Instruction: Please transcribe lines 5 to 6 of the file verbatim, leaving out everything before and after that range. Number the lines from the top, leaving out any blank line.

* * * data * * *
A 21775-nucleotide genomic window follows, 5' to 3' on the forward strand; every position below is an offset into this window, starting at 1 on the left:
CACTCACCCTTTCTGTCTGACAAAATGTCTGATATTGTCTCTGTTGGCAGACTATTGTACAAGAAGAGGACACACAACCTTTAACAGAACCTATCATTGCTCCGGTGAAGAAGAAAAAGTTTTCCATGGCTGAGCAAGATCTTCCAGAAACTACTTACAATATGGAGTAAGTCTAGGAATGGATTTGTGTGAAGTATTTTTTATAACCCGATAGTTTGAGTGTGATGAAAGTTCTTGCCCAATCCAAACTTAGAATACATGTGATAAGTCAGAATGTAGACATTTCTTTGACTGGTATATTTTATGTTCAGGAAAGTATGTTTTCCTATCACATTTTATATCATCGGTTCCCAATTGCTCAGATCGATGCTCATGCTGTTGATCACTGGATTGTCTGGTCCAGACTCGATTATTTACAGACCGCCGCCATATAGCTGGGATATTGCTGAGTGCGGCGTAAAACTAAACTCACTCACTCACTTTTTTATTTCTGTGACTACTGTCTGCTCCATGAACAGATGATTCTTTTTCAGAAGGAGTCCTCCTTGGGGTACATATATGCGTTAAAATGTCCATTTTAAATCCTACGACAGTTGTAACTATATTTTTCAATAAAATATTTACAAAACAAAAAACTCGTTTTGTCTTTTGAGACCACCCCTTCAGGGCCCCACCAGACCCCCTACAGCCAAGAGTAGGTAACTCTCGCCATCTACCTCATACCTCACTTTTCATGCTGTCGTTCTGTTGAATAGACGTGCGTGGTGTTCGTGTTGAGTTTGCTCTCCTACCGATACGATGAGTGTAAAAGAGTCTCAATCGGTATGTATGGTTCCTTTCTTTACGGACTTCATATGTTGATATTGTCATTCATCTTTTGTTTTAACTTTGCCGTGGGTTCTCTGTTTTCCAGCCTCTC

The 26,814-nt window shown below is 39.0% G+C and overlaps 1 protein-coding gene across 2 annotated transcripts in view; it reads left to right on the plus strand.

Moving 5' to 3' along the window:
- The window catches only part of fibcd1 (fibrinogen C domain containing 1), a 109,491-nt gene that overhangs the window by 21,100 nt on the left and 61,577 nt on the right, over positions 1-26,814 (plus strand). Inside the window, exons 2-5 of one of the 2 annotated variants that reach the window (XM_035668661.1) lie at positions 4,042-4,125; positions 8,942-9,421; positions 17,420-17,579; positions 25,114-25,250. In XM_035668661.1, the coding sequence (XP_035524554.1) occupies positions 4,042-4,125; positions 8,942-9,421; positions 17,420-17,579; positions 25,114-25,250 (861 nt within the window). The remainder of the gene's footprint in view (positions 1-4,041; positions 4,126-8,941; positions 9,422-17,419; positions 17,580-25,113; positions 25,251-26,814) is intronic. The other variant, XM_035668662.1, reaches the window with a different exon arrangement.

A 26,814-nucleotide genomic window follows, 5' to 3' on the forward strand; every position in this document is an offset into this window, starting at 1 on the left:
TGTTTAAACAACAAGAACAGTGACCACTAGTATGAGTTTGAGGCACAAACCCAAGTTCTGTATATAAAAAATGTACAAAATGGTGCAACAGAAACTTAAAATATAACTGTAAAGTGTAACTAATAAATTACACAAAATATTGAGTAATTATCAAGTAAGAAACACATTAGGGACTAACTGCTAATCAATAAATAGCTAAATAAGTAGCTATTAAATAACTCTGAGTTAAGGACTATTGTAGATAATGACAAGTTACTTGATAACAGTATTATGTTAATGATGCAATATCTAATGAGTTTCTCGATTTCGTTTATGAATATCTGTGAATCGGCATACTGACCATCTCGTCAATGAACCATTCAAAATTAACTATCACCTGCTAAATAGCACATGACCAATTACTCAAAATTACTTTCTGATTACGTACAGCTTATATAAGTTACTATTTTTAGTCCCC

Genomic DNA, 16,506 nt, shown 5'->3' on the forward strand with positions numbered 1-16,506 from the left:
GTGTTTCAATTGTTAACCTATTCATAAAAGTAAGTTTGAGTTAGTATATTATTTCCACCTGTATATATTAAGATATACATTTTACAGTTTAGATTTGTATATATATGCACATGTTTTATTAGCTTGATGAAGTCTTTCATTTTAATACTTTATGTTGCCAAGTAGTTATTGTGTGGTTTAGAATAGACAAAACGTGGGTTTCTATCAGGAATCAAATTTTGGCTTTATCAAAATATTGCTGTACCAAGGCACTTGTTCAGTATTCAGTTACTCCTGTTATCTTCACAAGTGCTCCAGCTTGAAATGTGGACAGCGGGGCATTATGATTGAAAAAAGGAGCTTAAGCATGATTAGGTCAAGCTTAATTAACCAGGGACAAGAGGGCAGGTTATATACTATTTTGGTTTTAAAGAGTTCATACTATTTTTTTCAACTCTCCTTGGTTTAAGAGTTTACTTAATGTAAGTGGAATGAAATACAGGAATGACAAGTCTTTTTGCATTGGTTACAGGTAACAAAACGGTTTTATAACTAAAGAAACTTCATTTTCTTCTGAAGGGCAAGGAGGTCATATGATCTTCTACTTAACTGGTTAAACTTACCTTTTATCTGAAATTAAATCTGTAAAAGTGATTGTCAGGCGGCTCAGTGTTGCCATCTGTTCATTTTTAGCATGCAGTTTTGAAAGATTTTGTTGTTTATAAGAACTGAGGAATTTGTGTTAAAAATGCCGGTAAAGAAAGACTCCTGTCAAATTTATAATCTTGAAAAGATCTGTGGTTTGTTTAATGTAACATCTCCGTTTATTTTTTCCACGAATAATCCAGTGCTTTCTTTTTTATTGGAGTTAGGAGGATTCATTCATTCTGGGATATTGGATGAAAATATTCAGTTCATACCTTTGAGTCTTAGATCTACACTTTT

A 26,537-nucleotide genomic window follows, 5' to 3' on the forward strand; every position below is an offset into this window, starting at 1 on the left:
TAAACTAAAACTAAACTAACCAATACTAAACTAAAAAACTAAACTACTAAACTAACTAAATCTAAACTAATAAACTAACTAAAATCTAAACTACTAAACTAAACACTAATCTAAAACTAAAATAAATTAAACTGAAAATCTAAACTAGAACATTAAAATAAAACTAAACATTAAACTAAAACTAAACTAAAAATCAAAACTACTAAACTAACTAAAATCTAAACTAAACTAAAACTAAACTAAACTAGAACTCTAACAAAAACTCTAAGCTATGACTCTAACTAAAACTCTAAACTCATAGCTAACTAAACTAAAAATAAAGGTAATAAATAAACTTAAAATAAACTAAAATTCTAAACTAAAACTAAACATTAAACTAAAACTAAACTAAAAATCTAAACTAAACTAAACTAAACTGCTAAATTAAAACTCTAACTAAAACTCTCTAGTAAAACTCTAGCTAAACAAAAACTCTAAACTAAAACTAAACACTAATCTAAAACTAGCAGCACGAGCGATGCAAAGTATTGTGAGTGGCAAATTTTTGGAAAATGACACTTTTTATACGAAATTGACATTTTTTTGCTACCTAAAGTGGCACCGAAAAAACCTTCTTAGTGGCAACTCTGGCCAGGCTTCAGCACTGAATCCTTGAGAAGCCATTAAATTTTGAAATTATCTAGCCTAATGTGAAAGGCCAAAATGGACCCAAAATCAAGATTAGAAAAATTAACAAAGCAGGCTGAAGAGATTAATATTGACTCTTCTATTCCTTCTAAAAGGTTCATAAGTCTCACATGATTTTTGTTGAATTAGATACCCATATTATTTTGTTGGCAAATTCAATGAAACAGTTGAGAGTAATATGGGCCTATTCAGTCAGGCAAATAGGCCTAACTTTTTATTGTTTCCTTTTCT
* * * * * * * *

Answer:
- The window catches only part of fibcd1 (fibrinogen C domain containing 1), a 109,491-nt gene that overhangs the window by 21,100 nt on the left and 61,577 nt on the right, over positions 1-26,814 (plus strand). Inside the window, exons 2-5 of one of the 2 annotated variants that reach the window (XM_035668661.1) lie at positions 4,042-4,125; positions 8,942-9,421; positions 17,420-17,579; positions 25,114-25,250. In XM_035668661.1, the coding sequence (XP_035524554.1) occupies positions 4,042-4,125; positions 8,942-9,421; positions 17,420-17,579; positions 25,114-25,250 (861 nt within the window). The remainder of the gene's footprint in view (positions 1-4,041; positions 4,126-8,941; positions 9,422-17,419; positions 17,580-25,113; positions 25,251-26,814) is intronic. The other variant, XM_035668662.1, reaches the window with a different exon arrangement.

A 26,814-nucleotide genomic window follows, 5' to 3' on the forward strand; every position in this document is an offset into this window, starting at 1 on the left: